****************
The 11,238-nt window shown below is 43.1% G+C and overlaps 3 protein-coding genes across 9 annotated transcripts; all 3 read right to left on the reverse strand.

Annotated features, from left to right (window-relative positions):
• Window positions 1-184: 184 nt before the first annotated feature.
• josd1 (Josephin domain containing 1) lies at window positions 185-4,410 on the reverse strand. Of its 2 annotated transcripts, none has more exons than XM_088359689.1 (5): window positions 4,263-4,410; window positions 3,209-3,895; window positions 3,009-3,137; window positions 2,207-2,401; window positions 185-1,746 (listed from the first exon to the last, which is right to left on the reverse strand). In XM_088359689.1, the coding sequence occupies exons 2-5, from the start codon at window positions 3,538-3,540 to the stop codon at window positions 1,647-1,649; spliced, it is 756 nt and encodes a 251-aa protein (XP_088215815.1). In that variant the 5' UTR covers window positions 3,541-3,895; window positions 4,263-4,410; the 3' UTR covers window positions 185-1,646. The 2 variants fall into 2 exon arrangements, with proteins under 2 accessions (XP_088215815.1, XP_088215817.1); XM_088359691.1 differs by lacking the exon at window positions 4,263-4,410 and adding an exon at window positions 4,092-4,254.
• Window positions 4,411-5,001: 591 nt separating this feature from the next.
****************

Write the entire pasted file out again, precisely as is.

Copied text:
The 11,238-nt window shown below is 43.1% G+C and overlaps 3 protein-coding genes across 9 annotated transcripts; all 3 read right to left on the reverse strand.

Annotated features, from left to right (window-relative positions):
• Window positions 1-184: 184 nt before the first annotated feature.
• josd1 (Josephin domain containing 1) lies at window positions 185-4,410 on the reverse strand. Of its 2 annotated transcripts, none has more exons than XM_088359689.1 (5): window positions 4,263-4,410; window positions 3,209-3,895; window positions 3,009-3,137; window positions 2,207-2,401; window positions 185-1,746 (listed from the first exon to the last, which is right to left on the reverse strand). In XM_088359689.1, the coding sequence occupies exons 2-5, from the start codon at window positions 3,538-3,540 to the stop codon at window positions 1,647-1,649; spliced, it is 756 nt and encodes a 251-aa protein (XP_088215815.1). In that variant the 5' UTR covers window positions 3,541-3,895; window positions 4,263-4,410; the 3' UTR covers window positions 185-1,646. The 2 variants fall into 2 exon arrangements, with proteins under 2 accessions (XP_088215815.1, XP_088215817.1); XM_088359691.1 differs by lacking the exon at window positions 4,263-4,410 and adding an exon at window positions 4,092-4,254.
• Window positions 4,411-5,001: 591 nt separating this feature from the next.